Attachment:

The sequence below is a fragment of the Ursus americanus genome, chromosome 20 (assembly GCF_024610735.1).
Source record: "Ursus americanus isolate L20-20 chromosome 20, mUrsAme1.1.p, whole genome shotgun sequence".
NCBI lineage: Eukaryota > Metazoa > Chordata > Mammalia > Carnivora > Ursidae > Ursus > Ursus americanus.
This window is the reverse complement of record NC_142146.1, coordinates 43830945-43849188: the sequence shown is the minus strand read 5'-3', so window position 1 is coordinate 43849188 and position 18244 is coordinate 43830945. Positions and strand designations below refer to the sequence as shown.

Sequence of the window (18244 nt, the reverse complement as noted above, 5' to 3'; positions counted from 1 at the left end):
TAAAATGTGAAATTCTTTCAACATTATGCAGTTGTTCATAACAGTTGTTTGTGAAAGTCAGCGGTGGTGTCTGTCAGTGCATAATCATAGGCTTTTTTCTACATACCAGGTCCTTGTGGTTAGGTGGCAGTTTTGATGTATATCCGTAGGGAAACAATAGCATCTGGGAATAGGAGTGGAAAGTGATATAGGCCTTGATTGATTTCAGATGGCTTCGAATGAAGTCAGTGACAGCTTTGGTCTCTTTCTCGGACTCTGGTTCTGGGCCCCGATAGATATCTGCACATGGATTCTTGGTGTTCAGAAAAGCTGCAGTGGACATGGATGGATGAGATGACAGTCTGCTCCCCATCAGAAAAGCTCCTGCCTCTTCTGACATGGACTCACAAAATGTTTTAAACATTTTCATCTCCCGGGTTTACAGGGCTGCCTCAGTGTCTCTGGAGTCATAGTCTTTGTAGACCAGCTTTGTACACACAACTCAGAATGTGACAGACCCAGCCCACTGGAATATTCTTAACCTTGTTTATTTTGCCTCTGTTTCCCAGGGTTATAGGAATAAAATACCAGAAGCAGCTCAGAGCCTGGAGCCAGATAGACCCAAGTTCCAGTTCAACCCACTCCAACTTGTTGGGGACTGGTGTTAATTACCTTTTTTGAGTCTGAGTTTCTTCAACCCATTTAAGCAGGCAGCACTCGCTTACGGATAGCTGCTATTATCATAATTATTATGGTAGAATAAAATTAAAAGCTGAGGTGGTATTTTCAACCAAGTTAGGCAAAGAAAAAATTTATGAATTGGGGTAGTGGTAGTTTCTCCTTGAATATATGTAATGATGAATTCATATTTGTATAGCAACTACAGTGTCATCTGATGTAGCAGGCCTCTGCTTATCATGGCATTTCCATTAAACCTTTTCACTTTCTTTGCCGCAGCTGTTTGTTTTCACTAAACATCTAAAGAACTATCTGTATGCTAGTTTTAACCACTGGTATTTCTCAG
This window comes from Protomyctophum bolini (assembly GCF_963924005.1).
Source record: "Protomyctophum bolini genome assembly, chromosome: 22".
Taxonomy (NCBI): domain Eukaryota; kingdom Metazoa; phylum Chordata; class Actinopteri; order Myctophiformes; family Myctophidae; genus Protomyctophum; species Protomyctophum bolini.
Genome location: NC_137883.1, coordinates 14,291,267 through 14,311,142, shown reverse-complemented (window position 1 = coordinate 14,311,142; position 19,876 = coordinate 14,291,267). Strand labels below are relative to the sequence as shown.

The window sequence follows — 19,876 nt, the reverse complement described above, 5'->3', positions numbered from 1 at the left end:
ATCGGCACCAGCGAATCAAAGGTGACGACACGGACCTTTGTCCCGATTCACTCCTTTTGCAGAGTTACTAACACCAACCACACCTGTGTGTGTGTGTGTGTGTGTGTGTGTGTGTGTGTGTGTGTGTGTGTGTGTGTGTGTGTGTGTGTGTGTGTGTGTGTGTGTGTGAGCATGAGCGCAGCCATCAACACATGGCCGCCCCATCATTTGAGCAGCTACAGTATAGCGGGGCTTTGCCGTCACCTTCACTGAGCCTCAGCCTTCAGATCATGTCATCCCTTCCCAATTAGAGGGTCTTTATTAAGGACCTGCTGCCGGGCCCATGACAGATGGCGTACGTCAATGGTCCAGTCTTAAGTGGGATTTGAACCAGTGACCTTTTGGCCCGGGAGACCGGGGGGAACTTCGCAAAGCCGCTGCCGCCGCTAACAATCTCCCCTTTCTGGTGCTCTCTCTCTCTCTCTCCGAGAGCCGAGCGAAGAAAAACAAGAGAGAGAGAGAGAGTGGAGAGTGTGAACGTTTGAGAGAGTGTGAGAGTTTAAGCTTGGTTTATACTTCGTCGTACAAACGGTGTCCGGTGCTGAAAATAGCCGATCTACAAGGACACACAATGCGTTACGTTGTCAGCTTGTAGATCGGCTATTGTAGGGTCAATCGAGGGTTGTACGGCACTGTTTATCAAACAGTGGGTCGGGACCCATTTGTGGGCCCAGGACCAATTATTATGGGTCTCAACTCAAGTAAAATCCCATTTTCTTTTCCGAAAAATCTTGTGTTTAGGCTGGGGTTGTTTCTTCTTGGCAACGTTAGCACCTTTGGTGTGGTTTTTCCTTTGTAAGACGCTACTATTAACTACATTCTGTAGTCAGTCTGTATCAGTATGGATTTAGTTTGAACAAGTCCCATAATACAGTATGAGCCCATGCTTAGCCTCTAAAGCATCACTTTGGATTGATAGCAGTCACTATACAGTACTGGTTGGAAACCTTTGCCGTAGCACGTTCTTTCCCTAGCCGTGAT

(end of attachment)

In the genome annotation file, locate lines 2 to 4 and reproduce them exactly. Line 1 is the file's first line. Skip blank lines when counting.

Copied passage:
Source record: "Ursus americanus isolate L20-20 chromosome 20, mUrsAme1.1.p, whole genome shotgun sequence".
NCBI lineage: Eukaryota > Metazoa > Chordata > Mammalia > Carnivora > Ursidae > Ursus > Ursus americanus.
This window is the reverse complement of record NC_142146.1, coordinates 43830945-43849188: the sequence shown is the minus strand read 5'-3', so window position 1 is coordinate 43849188 and position 18244 is coordinate 43830945. Positions and strand designations below refer to the sequence as shown.